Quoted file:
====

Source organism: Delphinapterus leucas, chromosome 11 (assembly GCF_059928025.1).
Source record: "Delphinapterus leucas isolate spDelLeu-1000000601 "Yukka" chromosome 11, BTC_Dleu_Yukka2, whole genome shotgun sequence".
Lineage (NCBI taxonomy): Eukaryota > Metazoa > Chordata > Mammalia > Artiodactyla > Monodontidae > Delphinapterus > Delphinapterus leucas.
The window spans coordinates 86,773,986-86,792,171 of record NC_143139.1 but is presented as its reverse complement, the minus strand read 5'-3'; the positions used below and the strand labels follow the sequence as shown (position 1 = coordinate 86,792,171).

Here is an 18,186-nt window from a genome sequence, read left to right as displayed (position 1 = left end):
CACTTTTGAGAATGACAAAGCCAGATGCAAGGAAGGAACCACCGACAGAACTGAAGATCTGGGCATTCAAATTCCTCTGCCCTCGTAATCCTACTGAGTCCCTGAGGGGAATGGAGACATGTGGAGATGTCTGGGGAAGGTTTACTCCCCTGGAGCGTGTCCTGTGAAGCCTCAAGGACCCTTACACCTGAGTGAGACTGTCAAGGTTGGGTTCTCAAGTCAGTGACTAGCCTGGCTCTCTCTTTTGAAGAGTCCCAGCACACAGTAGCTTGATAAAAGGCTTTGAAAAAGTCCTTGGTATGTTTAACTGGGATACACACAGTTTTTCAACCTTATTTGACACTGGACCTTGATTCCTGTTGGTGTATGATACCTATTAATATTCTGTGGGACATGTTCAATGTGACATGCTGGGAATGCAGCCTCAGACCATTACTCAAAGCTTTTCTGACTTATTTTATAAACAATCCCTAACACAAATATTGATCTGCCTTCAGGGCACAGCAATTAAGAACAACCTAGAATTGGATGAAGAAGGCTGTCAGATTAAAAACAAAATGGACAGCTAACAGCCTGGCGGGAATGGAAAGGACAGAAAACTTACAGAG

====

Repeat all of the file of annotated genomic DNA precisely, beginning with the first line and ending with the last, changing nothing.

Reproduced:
Source organism: Delphinapterus leucas, chromosome 11 (assembly GCF_059928025.1).
Source record: "Delphinapterus leucas isolate spDelLeu-1000000601 "Yukka" chromosome 11, BTC_Dleu_Yukka2, whole genome shotgun sequence".
Lineage (NCBI taxonomy): Eukaryota > Metazoa > Chordata > Mammalia > Artiodactyla > Monodontidae > Delphinapterus > Delphinapterus leucas.
The window spans coordinates 86,773,986-86,792,171 of record NC_143139.1 but is presented as its reverse complement, the minus strand read 5'-3'; the positions used below and the strand labels follow the sequence as shown (position 1 = coordinate 86,792,171).

Here is an 18,186-nt window from a genome sequence, read left to right as displayed (position 1 = left end):
CACTTTTGAGAATGACAAAGCCAGATGCAAGGAAGGAACCACCGACAGAACTGAAGATCTGGGCATTCAAATTCCTCTGCCCTCGTAATCCTACTGAGTCCCTGAGGGGAATGGAGACATGTGGAGATGTCTGGGGAAGGTTTACTCCCCTGGAGCGTGTCCTGTGAAGCCTCAAGGACCCTTACACCTGAGTGAGACTGTCAAGGTTGGGTTCTCAAGTCAGTGACTAGCCTGGCTCTCTCTTTTGAAGAGTCCCAGCACACAGTAGCTTGATAAAAGGCTTTGAAAAAGTCCTTGGTATGTTTAACTGGGATACACACAGTTTTTCAACCTTATTTGACACTGGACCTTGATTCCTGTTGGTGTATGATACCTATTAATATTCTGTGGGACATGTTCAATGTGACATGCTGGGAATGCAGCCTCAGACCATTACTCAAAGCTTTTCTGACTTATTTTATAAACAATCCCTAACACAAATATTGATCTGCCTTCAGGGCACAGCAATTAAGAACAACCTAGAATTGGATGAAGAAGGCTGTCAGATTAAAAACAAAATGGACAGCTAACAGCCTGGCGGGAATGGAAAGGACAGAAAACTTACAGAG